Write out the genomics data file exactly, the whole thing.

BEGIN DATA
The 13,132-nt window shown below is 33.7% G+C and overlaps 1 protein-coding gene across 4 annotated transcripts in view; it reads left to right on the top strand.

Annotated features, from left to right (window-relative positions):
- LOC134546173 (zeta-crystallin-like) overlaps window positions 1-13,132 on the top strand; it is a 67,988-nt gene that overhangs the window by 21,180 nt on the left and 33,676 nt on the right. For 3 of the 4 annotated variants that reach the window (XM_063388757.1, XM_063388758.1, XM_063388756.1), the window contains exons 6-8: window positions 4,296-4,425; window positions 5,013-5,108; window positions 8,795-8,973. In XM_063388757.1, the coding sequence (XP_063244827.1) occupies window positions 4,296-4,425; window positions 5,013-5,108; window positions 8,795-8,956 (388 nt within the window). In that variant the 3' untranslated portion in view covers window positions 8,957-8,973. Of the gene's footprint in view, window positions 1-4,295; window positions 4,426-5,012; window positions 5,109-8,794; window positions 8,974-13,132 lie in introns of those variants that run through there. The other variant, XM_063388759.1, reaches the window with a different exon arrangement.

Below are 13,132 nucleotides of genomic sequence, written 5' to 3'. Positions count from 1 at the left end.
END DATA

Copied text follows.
The 13,132-nt window shown below is 33.7% G+C and overlaps 1 protein-coding gene across 4 annotated transcripts in view; it reads left to right on the top strand.

Annotated features, from left to right (window-relative positions):
- LOC134546173 (zeta-crystallin-like) overlaps window positions 1-13,132 on the top strand; it is a 67,988-nt gene that overhangs the window by 21,180 nt on the left and 33,676 nt on the right. For 3 of the 4 annotated variants that reach the window (XM_063388757.1, XM_063388758.1, XM_063388756.1), the window contains exons 6-8: window positions 4,296-4,425; window positions 5,013-5,108; window positions 8,795-8,973. In XM_063388757.1, the coding sequence (XP_063244827.1) occupies window positions 4,296-4,425; window positions 5,013-5,108; window positions 8,795-8,956 (388 nt within the window). In that variant the 3' untranslated portion in view covers window positions 8,957-8,973. Of the gene's footprint in view, window positions 1-4,295; window positions 4,426-5,012; window positions 5,109-8,794; window positions 8,974-13,132 lie in introns of those variants that run through there. The other variant, XM_063388759.1, reaches the window with a different exon arrangement.

Below are 13,132 nucleotides of genomic sequence, written 5' to 3'. Positions count from 1 at the left end.